The name Vicalvi has medieval origins, Vicus Albus, of the Latin ‘Vicus’ (village) and ‘albus’ (white).
The centre was already inhabited since the Paleolithic age, and this area overlaps with Roman ruins and finally the medieval castle.
After the Barbarian invasions, Vicalvi came to occupy an important and strategic role around 1000 thanks to Abbot Aligerno, who rebuilt the churches and fortified the castle.
Later the territory became part of the assets of the Counts of Marsi and Vicalvese castle became the count’s dwelling. The castle of Vicalvi was attacked several times but rarely with success and remained in use until the nineteenth century.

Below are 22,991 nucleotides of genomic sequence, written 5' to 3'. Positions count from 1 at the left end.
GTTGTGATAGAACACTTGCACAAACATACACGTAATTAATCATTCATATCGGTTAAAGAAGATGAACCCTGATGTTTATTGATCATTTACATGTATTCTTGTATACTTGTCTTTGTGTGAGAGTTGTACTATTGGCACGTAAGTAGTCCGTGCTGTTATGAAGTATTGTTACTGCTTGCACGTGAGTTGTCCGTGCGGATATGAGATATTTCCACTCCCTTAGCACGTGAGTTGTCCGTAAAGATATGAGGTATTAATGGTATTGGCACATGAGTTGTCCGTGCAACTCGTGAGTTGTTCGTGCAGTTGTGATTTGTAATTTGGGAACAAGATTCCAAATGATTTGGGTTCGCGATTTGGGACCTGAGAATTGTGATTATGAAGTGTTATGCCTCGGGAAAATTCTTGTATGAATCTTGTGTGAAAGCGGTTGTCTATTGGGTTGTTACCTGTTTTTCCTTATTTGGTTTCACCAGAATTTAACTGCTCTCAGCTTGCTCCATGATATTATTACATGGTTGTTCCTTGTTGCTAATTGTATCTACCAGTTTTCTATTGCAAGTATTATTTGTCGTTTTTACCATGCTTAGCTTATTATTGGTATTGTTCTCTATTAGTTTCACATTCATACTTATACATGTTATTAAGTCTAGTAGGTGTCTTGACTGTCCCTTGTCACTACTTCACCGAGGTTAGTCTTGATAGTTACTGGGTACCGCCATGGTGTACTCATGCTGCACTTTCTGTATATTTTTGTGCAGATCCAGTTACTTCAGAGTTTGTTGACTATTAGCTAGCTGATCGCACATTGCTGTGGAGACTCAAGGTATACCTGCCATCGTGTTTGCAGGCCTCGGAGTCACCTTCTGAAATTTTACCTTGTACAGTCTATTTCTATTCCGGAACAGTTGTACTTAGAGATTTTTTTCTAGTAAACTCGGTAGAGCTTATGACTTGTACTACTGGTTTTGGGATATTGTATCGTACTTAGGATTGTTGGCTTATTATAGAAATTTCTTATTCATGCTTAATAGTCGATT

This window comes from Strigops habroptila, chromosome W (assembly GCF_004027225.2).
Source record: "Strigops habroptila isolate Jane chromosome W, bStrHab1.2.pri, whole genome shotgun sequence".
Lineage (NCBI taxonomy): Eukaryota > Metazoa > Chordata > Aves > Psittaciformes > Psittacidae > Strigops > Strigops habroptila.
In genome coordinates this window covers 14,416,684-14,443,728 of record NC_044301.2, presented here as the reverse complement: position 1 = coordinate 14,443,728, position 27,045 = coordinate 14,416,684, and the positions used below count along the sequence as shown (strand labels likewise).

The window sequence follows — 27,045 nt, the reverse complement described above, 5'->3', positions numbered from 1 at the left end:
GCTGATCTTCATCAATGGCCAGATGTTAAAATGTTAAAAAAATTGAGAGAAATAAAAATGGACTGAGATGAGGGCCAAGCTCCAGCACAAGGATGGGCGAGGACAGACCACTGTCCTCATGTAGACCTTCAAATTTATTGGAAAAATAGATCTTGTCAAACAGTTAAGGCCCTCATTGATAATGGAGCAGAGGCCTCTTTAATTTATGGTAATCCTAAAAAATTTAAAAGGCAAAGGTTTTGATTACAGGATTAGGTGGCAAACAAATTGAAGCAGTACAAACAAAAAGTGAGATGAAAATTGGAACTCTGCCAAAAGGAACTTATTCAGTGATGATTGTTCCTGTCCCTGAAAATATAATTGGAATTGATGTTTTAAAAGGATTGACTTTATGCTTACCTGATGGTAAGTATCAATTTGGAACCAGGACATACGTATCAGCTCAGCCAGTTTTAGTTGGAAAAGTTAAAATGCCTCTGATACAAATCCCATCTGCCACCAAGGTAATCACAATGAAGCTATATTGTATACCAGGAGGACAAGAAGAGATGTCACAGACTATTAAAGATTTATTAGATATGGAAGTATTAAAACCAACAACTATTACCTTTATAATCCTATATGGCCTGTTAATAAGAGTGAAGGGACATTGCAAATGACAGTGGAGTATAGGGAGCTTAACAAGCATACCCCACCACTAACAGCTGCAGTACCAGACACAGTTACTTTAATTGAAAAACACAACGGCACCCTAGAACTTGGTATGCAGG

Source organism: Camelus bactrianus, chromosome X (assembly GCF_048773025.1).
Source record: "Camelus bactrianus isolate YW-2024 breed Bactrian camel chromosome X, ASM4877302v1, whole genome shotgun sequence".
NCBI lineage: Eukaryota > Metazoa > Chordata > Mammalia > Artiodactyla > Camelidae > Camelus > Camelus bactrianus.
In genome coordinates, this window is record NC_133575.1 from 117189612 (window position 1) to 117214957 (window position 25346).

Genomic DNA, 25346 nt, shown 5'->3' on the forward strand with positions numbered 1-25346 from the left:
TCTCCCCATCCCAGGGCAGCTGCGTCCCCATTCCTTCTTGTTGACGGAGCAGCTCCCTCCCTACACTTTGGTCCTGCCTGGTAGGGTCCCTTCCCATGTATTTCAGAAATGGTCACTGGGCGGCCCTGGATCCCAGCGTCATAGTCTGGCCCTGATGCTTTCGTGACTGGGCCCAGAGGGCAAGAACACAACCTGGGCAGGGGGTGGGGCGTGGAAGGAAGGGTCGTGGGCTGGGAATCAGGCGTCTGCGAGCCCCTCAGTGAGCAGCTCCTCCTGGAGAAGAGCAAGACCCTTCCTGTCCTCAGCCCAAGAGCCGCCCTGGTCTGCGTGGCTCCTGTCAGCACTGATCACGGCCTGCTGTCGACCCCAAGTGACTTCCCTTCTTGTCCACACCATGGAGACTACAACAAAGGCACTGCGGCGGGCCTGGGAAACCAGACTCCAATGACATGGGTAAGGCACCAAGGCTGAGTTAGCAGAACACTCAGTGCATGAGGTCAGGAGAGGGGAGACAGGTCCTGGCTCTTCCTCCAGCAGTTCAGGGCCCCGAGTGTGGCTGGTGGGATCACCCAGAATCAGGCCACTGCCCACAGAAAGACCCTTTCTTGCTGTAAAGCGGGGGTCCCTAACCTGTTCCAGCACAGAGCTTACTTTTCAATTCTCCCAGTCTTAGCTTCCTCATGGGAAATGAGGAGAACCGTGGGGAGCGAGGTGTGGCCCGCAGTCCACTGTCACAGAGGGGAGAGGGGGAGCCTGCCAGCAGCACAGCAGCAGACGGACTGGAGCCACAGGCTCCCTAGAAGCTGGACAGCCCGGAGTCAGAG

The Unification of Italy and the Second World War brought both destruction and a massive emigration from the end of the nineteenth century.
After World War II, gradually people came down to the valley, abandoning the houses on the hill and forming a central core along the Sora-Cassino road.